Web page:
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Non-biased Language: Name and Mascot Changes
by Krista Schmidt

Have you ever wondered why you have not heard school teams referred to as the Indians, Warriors, Braves, Chiefs, Mohawks, or Redmen lately? Many of these names were changed because they were viewed as racist and stereotypical. The changes were made using non-biased language. The name and mascot changes did not come easy, and many communities still have strong opinions against the changes.

Name and mascot changes began when the Concerned American Indian Parents Group brought their concerns to the Minnesota Civil Liberties Union (MCLU) and the State Board of Education. These three groups discovered many reasons to change school names and mascots that may be viewed as offensive, stereotypical, discriminatory, or prejudicial toward certain groups.

The Concerned American Indian Parents Group, MCLU, and State Board of Education thought that names such as the Indians created an intimidating or offensive environment. Mascots developed and perpetuated racist perceptions of Native Americans at athletic events through dress, war cries, and feathers. These organizations believed Indians were depicted as ferocious, bloodthirsty, viscous people, which was untrue. The MCLU discovered that the nicknames of Warriors and Braves violated state laws and the Constitution, stating that these names violated equal protection.

Some communities wanted to keep their names and mascots because they lived in an Indian schooling community. Therefore, they viewed the names and mascots as a sign of respect and tradition. Others knew that there would be no changes for professional teams such as the Atlanta Braves, Washington Redskins, or Kansas City Chiefs, so why did the communities need to change? In an editorial, a writer joked about the issue by stating that, "the animal society should make a fuss about teams using Dolphins, Cardinals, Lions, Rams, or Bears as mascots; and the money from the Vikings should go to their Norwegian friends" (Lesley, p. 2). The writer's idea was that nicknames were used solely for identification purposes.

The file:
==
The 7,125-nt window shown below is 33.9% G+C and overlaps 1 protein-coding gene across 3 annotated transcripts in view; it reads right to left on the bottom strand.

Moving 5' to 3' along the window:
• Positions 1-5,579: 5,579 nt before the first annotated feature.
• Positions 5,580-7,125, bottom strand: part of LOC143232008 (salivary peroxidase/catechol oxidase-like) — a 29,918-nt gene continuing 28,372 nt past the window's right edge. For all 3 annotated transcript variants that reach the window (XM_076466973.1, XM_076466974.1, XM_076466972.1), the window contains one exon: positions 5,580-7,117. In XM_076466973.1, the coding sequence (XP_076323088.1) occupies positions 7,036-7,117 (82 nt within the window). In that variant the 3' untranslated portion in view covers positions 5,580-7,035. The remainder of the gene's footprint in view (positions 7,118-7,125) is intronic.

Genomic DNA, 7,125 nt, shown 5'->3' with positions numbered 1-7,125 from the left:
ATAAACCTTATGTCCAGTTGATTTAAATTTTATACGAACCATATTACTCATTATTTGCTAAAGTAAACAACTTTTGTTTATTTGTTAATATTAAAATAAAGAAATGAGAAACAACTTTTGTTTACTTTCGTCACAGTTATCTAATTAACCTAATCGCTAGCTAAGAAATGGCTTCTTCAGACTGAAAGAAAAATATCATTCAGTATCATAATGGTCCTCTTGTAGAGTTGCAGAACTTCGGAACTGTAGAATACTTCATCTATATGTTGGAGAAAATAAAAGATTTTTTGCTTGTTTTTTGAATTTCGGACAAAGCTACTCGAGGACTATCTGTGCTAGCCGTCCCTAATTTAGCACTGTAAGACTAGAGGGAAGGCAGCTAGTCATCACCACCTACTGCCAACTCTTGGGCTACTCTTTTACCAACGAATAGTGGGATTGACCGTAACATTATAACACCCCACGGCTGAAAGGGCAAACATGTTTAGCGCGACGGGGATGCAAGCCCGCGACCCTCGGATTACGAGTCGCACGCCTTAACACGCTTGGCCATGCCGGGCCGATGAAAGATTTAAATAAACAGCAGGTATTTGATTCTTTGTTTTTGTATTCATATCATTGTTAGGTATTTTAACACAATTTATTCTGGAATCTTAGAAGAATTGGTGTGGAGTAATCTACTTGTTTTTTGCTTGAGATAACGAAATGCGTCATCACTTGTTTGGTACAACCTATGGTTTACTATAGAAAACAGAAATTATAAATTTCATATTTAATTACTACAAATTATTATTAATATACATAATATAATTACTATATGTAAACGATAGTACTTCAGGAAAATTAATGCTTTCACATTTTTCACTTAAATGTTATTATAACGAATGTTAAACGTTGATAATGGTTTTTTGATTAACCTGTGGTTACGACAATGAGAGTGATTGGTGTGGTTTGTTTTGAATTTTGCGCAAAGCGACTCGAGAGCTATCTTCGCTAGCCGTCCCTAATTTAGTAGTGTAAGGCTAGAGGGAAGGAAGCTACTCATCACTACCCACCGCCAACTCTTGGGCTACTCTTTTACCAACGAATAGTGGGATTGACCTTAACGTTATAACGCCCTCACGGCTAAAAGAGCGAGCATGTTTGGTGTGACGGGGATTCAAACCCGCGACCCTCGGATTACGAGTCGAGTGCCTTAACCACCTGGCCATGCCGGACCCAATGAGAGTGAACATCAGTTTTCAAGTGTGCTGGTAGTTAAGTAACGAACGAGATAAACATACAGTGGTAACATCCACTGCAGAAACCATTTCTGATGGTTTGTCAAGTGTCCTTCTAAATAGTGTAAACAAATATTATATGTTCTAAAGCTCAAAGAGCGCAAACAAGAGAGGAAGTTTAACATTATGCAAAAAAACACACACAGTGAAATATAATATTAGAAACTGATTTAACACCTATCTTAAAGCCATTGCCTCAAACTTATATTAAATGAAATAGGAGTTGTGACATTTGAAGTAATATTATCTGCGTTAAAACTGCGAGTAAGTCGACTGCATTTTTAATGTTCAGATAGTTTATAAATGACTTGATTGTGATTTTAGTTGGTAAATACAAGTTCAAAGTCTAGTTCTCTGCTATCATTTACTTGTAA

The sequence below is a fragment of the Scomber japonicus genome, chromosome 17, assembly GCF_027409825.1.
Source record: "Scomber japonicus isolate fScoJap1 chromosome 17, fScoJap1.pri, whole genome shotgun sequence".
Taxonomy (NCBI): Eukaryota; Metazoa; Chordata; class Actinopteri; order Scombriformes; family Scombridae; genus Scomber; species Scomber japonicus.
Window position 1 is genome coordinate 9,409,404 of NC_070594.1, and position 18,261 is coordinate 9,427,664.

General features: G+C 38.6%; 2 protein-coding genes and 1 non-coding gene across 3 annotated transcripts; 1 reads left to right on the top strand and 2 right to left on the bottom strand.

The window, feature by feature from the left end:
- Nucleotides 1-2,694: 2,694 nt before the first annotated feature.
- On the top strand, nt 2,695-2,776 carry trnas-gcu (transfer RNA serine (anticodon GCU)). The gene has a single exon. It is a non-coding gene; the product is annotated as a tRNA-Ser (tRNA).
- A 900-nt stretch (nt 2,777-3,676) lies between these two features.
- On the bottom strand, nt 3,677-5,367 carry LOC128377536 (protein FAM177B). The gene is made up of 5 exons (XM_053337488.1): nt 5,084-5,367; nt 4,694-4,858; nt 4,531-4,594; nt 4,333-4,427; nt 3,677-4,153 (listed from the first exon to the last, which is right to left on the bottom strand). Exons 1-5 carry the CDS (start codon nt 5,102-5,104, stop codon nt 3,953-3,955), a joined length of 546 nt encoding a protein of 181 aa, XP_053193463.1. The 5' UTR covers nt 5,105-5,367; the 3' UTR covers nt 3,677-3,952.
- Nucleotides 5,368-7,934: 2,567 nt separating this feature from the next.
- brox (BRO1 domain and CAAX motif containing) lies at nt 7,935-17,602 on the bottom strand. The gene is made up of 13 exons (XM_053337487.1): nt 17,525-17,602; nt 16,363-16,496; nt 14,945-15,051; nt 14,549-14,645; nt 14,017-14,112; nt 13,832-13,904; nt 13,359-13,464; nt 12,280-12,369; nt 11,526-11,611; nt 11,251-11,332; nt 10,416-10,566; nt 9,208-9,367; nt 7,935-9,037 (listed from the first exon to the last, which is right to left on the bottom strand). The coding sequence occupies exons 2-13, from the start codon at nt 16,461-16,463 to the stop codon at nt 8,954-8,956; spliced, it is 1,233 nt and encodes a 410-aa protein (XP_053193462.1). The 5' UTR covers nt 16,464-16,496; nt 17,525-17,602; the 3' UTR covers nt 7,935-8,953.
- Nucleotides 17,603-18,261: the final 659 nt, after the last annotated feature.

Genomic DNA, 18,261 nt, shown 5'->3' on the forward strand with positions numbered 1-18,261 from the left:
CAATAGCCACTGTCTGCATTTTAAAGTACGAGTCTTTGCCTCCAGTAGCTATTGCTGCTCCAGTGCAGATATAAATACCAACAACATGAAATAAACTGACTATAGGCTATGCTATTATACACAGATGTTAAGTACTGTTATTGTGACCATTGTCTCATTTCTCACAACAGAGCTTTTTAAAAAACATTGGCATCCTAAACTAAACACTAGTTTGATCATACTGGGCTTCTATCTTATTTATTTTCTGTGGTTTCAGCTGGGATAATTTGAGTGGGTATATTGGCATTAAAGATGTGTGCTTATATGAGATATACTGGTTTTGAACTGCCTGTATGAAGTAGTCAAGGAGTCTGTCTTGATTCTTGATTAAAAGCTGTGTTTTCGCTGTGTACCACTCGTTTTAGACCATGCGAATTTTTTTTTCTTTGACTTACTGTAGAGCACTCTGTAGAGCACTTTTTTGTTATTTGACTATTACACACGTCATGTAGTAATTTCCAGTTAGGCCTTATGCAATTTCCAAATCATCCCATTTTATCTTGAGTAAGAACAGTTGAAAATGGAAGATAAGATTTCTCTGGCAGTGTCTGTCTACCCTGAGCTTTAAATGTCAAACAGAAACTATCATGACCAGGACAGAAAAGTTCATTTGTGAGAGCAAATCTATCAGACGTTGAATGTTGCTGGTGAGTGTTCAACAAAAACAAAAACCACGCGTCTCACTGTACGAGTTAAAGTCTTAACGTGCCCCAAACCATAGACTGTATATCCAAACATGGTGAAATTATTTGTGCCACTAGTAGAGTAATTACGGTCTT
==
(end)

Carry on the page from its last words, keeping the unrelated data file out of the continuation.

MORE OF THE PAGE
Those that agreed with the organizations like the MCLU believed that neither the Constitution nor society should permit a school to use Black, White, Jew, or other races as mascots (Schools told to drop). How would a community feel if their school was to be called the St. Paul Caucasians or the Minneapolis Hispanics? However, the name changes were expensive for many schools. Previously, the Indian name and mascot was the third most popular team name in Minnesota, with 22 schools using the logo (School told to drop).

Along with the name changes were mascot changes. Minnesota State University, Mankato has had many names and mascots. The University did not actually have a true mascot until the College Spirit newspaper called for a distinctive name in 1934, and a Bemidiji homecoming float depicted Mankato as the dead, scalped Indians (Boehm). In October of 1971, the Mankato State College Native American Association thought the name should be changed, but nothing was done. In 1976, action was taken for a new mascot.The change came when the University president and other leaders were at a football game and saw the team mascot dressed in a headdress of colorful feathers, beaded shirt, animal-skin pants, moccasins, and carrying a tomahawk. This brought disgust and embarrassment to the University. The mascot was changed to the Mavericks on July 1, 1977 (Anderson, 1983).

As technical communicators, we must present ideas through non-biased language. People should be proud of their heritage, ethnic backgrounds, and gender, and not be subject to misunderstanding through unfair and inaccurate portrayals.


Anderson, D. 1983. Letter to columnist, 13 October.

Boehm, D. 1934. Sports forecast. College Spirit, 11 October, final edition.

Lesley, G. 1976. Editorial: Efforts absurd. Independent, 13 October, final edition.

Star Tribune. 1992. Wisconsin bias opinion may help other states banish Indian mascots, 19 October.

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